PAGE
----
No Go?

Recently, Dennis Persica wrote at The New Orleans Advocate:

Despite all of the recent public fretting, the go-cup is not being killed off. It’s only being regulated — regulated a lot more than, say, guns or campaign contributions.

The Moratorium's Over; Mimi's Silenced by Court Order

September 27, 2012 was an emotional day for the New Orleans music community. That afternoon, musicians, club owners, bartenders, fans, journalists and others met at Kermit's Speakeasy for a heated meeting expressing concern over the perceived crackdown by the city on zoning and permitting violations.

Evan Christopher Wants a Place to Play

Clarinet player Evan Christopher has been one of the leading figures in the current conversation about noise and neighborhoods, but that didn't come from an inherent desire for activism. He was looking out for his own interests as well as those of other musicians when he would periodically write me at OffBeat to express concerns about tip jars as the primary source of income, and how that practice compromises the artist and leaves many underpaid.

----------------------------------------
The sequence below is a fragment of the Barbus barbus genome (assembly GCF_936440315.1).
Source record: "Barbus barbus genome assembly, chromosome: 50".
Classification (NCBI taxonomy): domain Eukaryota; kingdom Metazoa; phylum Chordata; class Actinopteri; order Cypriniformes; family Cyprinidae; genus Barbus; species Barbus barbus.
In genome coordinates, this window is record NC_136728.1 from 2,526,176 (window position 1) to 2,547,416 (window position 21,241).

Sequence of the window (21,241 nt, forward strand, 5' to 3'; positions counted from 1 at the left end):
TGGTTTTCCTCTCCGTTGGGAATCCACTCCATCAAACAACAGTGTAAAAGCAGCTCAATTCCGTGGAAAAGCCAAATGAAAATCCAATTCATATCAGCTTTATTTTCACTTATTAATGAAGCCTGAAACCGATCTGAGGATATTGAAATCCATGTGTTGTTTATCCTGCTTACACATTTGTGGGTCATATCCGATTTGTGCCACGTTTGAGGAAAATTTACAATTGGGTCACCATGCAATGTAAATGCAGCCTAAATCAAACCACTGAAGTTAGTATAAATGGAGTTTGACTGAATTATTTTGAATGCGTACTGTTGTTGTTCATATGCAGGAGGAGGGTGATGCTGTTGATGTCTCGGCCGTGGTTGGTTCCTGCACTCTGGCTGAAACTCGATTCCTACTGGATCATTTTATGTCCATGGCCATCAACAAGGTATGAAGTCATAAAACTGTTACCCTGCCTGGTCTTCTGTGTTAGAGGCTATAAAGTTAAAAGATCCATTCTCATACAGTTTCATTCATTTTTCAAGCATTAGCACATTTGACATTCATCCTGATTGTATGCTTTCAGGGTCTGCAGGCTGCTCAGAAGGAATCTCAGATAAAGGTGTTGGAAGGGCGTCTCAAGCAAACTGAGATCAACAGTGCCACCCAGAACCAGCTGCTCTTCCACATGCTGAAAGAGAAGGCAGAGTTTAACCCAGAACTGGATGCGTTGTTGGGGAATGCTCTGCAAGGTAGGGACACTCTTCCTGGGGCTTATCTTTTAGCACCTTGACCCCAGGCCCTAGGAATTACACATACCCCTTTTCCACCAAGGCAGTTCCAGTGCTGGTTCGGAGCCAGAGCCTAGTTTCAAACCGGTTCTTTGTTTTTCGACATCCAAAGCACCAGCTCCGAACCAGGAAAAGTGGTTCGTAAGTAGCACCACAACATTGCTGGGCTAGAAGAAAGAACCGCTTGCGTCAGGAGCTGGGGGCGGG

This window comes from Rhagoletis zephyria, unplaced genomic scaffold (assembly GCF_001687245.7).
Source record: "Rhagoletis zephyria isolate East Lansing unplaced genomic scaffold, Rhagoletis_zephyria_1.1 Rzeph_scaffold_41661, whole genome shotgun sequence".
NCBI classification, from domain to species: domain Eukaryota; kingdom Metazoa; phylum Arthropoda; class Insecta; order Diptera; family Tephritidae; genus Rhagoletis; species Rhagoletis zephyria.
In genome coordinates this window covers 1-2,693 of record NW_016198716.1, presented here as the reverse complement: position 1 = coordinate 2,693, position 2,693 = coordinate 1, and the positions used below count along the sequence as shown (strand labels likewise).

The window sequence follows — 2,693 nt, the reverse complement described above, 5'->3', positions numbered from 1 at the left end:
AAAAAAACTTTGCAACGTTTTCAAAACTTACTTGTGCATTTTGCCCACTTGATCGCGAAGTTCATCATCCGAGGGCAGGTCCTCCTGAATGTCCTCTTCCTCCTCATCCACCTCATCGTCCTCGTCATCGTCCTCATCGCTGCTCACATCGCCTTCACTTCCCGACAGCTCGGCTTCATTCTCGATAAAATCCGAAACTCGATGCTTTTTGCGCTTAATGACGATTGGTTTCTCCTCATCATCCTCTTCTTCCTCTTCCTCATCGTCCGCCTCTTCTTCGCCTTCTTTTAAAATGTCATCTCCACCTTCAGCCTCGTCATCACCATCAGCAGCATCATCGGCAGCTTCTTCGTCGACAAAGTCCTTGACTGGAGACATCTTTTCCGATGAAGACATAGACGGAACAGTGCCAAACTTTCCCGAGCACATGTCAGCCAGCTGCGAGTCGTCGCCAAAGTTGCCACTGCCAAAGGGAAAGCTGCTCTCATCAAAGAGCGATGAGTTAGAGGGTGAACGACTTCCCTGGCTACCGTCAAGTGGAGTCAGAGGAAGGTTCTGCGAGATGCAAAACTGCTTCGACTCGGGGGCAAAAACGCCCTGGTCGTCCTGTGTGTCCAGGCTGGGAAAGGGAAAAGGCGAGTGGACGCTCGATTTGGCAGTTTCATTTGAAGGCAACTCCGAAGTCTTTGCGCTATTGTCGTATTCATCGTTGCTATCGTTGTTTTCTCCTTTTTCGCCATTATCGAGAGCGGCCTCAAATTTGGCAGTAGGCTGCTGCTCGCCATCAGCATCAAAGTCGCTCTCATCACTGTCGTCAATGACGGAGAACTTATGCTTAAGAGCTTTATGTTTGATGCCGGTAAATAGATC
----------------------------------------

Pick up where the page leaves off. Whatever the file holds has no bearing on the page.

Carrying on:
Can't We All Just Get Along?

"Our job tonight it to turn down the heat," announced Scott Aiges, Director of Programs, Marketing & Communications for the New Orleans Jazz and Heritage Foundation. He spoke Thursday night to a full-ish house gathered at the Old U.S. Mint for this year's Tom Dent Congo Square Symposium on the theme of "Culture and Regulation," a timely talk considering the recent penalties handed down to St.

Noise About Noise

It wasn't pretty but it worked. Yesterday, 100 to 150 members of the music community packed into Kermit's Treme Speakeasy to express their outrage at what they perceive as the programmatic harrassment of live music, and whether it's actually happening or not, the anger and the frustration in the room were very real.

Dealing with City Hall: The Short Form

"Can you do what you want to do where you want to do it?" According to Scott Hutcheson, Cultural Economy Advisor to Mayor Mitch Landrieu, that's the question. Recent controversies involving The Circle Bar and Siberia have caused some to think the Mayor has declared war on live music, but Hutcheson doesn't see it that way. "What you saw happen was not against musicians or the music. It was a business who was not in compliance with the licenses they had.

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